The back and forth between fitness company Peloton and a coalition of American music publishers continues. The latter have submitted another legal filing insisting that they have not behaved in an anti-competitive way by coming together to sue the Peloton business for copyright infringement.
More than a dozen independent publishers sued Peloton earlier this year accusing it of making use of their songs without licence. Peloton makes fitness machines that come with screens via which users can access workout videos. The lawsuit alleged that some of those videos contained unlicensed music controlled by the plaintiffs.
Peloton then countersued in April, mainly on competition law grounds. It alleged that it had previously had good relationships with most of the publishers involved in the legal dispute and was negotiating licensing deals with many of them. Those relationships only fell apart, it then claimed, because of interference by America’s National Music Publishers Association.
For Immediate Release: August 4, 2016
Media Contact: Charlotte Sellmyer
Washington, D.C. – NMPA President & CEO David Israelite today released the following statement in response to the Department of Justice’s decision regarding the ASCAP and BMI consent decree review.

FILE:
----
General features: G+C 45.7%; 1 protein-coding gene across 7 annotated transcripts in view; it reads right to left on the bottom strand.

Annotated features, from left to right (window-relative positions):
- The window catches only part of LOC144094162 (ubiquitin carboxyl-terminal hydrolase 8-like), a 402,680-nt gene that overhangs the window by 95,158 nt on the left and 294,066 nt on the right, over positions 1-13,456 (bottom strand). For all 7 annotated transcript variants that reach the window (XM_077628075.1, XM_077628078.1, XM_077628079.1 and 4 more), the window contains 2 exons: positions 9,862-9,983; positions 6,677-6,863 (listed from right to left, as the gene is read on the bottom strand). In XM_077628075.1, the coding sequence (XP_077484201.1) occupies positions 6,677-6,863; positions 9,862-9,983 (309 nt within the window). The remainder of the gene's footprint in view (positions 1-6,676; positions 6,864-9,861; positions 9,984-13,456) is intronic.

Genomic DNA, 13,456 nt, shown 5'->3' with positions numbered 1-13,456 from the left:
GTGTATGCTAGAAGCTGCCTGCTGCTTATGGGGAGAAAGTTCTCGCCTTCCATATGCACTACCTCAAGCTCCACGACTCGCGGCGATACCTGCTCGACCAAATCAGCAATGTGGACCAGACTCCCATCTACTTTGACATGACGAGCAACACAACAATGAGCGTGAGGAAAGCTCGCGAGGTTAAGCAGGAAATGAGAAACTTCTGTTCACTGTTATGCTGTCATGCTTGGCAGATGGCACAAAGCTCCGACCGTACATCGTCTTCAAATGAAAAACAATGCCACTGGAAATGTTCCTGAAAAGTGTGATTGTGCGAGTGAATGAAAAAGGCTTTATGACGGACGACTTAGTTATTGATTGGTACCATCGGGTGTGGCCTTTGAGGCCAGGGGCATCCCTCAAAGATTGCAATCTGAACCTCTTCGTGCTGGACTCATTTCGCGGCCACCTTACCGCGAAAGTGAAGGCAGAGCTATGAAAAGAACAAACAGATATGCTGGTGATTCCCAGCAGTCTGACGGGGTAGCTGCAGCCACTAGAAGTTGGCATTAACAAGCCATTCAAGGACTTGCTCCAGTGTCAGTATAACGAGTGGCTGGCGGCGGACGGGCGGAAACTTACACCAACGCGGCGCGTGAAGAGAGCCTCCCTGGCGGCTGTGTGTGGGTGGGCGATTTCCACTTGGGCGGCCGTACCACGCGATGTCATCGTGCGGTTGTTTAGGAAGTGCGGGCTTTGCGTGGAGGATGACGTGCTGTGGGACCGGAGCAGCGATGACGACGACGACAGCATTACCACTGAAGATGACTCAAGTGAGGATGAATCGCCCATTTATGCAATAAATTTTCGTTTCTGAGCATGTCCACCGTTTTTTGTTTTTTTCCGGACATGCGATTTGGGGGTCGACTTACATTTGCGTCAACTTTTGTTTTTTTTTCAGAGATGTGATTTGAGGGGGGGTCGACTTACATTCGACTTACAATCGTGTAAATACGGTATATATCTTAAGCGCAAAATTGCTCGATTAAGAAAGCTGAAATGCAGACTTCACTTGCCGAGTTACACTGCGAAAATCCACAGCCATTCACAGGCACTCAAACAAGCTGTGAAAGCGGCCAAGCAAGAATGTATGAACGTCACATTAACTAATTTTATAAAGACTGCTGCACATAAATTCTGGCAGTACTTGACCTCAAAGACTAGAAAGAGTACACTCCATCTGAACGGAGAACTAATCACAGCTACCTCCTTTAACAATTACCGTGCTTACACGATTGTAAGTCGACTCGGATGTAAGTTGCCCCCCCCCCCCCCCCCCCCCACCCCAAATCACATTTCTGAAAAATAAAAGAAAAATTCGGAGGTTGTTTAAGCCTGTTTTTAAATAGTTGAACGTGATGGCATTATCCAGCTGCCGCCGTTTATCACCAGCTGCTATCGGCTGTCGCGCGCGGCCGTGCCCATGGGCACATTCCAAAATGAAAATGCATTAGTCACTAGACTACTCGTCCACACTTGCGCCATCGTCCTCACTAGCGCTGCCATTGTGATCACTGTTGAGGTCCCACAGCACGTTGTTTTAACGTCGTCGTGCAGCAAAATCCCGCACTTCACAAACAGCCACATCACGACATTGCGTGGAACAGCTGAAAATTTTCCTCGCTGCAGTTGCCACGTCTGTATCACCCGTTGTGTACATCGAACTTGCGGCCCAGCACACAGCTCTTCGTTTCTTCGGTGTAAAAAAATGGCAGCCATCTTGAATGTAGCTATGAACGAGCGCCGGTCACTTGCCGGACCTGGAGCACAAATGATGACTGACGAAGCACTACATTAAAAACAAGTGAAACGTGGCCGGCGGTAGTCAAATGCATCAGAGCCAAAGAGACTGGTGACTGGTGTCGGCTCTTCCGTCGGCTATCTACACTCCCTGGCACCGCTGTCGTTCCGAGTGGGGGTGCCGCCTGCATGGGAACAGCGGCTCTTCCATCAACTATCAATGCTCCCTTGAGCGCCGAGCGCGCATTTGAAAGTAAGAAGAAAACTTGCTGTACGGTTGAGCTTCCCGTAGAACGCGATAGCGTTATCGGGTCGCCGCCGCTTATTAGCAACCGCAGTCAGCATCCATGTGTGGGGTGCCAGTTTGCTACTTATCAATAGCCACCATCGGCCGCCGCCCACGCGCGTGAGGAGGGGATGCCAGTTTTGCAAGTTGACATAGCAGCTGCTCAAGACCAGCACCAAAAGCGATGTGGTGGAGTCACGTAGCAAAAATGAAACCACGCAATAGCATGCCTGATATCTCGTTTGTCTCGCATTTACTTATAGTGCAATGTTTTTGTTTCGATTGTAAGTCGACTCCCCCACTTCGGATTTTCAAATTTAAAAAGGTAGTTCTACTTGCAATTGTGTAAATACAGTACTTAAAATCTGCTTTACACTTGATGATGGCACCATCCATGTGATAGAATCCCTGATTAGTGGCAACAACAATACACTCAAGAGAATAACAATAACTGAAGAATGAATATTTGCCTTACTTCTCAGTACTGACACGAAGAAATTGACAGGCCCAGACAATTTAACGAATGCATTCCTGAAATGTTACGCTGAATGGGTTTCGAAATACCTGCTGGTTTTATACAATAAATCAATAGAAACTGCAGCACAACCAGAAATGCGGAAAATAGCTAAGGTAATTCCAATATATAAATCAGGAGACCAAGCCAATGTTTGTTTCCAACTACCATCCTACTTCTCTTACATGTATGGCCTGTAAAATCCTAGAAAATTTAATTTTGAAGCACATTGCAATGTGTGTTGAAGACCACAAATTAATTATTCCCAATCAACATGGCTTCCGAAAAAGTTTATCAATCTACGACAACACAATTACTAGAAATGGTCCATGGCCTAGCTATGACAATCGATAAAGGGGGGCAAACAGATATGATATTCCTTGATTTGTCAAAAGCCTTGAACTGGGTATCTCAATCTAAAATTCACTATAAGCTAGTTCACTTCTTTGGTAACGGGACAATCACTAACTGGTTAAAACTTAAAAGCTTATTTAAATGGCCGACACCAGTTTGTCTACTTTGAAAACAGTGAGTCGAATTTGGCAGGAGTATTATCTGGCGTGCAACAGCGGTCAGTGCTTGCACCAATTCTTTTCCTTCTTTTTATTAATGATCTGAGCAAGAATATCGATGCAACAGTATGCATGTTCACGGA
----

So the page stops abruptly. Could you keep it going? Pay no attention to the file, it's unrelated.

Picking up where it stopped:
“The Department of Justice (DoJ) has dealt a massive blow to America’s songwriters. After a two year review of the consent decrees that govern ASCAP and BMI, career lawyers who were never elected nor confirmed to their positions, led by a lawyer who previously represented Google, determined that songwriters should have even fewer rights, less control over their intellectual property and be treated more unfairly than they already are. The Department ignored the voices of copyright experts, members of Congress and thousands of songwriters and delivered a huge gift to tech companies who already benefit from egregiously low rates.
“The interpretation that the consent decrees demand that all works must be licensed on a 100 percent basis is both unprecedented and disastrous to the songwriting community. The decision represents a misunderstanding of copyright law and directly violates the legal guidance given by the Register of Copyright. The defiance displayed by these career antitrust lawyers in ignoring the legal opinion of the Register of Copyright is shocking.
“Washington bureaucrats should not be in the business of regulating music as they are neither capable of understanding or fixing the problems they’ve created. We are hopeful that through the legal process, conversations with those in Congress who understand copyright law, and ultimately the voices of those most affected, the creators themselves, we can find a path forward.”
About the NMPA: Founded in 1917, the National Music Publishers’ Association (NMPA) is the trade association representing all American music publishers and their songwriting partners. The NMPA’s mandate is to protect and advance the interests of music publishers and songwriters in matters relating to the domestic and global protection of music copyrights. Learn more at www.nmpa.org.